From 1975 to 1979, the murderous Khmer Rouge regime of dictator Pol Pot was responsible for the deaths of 1.7 million Cambodians. And according to some historians, the American destabilization of Cambodia was probably the main cause of Pol Pot's ascent. War can create, as well as eliminate, murderous dictators.
Not all victims were Cambodians. Indeed, some were Americans, and some foreigners suffered a fate worse than death. Before 1975, Frenchman Francois Bizot was arrested by the Communists, imprisoned, interrogated and tortured. Though a scholar of Buddhism and a friend to Cambodia, Bizot was suspected of being a CIA spy. He would ultimately be acquitted of this absurd charge and released. But he would remain in Cambodia to witness the eerie and epochal evacuation of Phnom Penh. His record of this time, The Gate, is a nightmarish indictment of the Pol Pot regime and all false utopias.
Bizot's prison warden is a man named Douch, who would later oversee the extermination of 16,000 prisoners at the notorious Tuol Sleng prison. Surprisingly, Bizot is sympathetic toward his captor. He records their numerous conversations, in which Douch is portrayed as a wily patriot whose main faults are his fanatical pursuit of justice and his extreme faith in an alien (indeed French) interpretation of revolutionary Marxism. Douch lobbies for Bizot's freedom, and the two communicate long after the regime's demise. The book also relates the frantic efforts by the French embassy in Phnom Penh to protect foreign citizens from the Communists' severe vengeance. Fluent in Khmer, Bizot becomes the embassy's liaison, and thus is required to make unbearable life-and-death decisions. Even now, Bizot is plagued with remorse over his actions and omissions.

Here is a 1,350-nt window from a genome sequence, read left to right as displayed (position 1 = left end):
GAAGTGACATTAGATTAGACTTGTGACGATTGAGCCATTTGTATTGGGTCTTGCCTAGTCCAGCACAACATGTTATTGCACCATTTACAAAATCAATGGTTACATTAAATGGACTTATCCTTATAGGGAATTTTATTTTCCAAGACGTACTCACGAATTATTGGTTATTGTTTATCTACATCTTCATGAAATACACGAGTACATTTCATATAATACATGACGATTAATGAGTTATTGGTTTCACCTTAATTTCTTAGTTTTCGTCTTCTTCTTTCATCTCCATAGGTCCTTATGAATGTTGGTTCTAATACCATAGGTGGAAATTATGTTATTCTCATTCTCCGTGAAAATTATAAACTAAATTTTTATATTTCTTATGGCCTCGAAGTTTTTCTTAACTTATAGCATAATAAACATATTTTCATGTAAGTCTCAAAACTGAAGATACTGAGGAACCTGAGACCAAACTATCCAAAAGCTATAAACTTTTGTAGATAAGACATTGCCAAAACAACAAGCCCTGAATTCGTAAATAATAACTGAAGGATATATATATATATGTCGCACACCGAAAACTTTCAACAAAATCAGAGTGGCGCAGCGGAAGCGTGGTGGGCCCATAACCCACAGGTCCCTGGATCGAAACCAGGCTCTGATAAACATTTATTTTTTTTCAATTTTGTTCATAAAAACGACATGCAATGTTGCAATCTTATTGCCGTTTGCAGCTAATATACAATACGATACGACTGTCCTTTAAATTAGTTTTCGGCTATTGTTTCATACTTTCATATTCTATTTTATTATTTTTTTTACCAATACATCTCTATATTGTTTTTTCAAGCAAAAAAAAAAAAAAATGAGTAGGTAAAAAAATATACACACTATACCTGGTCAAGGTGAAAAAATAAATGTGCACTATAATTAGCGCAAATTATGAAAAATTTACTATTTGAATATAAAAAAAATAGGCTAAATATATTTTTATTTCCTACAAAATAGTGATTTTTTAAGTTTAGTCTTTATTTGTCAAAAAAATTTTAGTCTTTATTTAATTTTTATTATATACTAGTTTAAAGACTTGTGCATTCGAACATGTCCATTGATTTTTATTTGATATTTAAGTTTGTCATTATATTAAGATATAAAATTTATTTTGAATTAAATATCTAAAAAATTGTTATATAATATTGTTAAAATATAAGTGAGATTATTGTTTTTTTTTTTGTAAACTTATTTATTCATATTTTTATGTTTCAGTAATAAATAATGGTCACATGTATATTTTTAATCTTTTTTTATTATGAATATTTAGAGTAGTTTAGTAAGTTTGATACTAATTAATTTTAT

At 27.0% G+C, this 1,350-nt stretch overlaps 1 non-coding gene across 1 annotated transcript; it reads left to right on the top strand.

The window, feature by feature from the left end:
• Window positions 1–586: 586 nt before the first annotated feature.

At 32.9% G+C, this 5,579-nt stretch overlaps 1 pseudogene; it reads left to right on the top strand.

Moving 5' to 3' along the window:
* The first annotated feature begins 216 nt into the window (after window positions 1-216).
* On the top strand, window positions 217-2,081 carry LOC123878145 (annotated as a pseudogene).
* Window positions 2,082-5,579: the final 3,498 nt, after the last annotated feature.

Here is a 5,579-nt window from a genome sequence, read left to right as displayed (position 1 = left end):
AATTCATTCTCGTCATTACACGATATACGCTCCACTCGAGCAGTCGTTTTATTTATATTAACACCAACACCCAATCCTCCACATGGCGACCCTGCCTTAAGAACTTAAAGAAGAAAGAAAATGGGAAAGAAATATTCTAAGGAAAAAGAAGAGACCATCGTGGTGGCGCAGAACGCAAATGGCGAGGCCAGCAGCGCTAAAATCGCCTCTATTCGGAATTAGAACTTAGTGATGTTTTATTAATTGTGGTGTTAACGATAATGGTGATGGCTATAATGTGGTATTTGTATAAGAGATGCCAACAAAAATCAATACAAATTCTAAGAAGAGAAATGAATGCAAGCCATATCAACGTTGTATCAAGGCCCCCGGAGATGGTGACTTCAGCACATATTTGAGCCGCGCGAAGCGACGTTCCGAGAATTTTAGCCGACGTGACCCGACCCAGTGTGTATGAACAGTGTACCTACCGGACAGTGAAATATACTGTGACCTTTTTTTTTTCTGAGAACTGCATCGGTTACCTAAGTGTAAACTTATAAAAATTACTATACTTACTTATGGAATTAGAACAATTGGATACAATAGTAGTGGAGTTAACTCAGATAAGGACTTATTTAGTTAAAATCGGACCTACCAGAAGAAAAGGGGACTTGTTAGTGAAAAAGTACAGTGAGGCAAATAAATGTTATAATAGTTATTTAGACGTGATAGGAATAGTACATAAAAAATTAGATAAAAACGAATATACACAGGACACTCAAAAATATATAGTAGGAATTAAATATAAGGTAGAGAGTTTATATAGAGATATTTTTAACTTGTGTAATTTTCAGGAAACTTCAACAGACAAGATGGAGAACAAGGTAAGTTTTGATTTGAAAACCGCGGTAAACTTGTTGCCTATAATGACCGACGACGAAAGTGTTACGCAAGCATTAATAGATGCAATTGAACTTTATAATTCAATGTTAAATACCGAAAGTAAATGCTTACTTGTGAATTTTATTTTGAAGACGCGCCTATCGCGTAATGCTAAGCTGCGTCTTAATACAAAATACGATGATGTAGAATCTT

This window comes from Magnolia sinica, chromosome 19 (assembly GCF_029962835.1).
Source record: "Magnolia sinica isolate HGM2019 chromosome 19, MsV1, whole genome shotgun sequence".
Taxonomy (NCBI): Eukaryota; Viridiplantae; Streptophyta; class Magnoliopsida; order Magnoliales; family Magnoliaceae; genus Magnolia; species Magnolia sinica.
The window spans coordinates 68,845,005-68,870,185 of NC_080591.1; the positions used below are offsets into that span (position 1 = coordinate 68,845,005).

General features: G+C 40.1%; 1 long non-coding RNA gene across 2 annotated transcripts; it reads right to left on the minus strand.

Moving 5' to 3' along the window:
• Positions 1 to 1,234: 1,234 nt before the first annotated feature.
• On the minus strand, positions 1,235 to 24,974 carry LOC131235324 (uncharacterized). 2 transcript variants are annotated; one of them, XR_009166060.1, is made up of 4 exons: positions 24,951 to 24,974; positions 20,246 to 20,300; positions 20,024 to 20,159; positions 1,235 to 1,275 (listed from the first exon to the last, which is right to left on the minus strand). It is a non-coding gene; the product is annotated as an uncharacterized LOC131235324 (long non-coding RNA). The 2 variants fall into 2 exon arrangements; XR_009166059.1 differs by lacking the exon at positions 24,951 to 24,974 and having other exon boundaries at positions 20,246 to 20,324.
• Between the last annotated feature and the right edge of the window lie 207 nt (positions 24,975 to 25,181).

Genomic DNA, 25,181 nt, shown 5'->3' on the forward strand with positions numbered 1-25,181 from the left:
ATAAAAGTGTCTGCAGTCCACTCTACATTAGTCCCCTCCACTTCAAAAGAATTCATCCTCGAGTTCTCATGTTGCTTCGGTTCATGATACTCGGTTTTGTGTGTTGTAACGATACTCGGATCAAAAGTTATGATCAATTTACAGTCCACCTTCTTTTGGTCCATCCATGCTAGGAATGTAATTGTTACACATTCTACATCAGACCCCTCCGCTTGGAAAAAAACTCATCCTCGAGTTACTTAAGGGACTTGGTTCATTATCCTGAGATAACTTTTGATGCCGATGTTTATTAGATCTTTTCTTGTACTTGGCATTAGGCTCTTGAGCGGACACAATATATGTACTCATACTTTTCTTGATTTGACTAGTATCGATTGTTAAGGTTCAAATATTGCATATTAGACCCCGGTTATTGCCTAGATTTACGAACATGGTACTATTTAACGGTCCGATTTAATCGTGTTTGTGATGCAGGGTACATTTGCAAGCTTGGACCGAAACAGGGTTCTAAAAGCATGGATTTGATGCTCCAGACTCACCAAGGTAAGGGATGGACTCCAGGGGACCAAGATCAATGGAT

The tale concludes at the Thai-Cambodian border where he and other refugees have been trucked to seek asylum. Here a married Frenchman coldly abandons his Cambodian mistress to her doomed country and, despite Bizot's pleading, a Eurasian girl is also rebuffed. The ensuing scenes are a heart-wrenching condemnation of the Khmer Rouge and its curiously ostrich-like supporters, among them France and the United States.
Bizot indulges the often unthinking French hatred of Americans and "their irresponsibility, their colossal tactlessness, their inexcusable and false naivetÅ½, even their cynicism." But as these words might suggest, the anger expressed in The Gate is universal and its prose masterful. May it finally bring the Cambodian "sideshow" to center stage. Kenneth Champeon, a Thailand-based writer, is a regular contributor to www.thingsasian.com.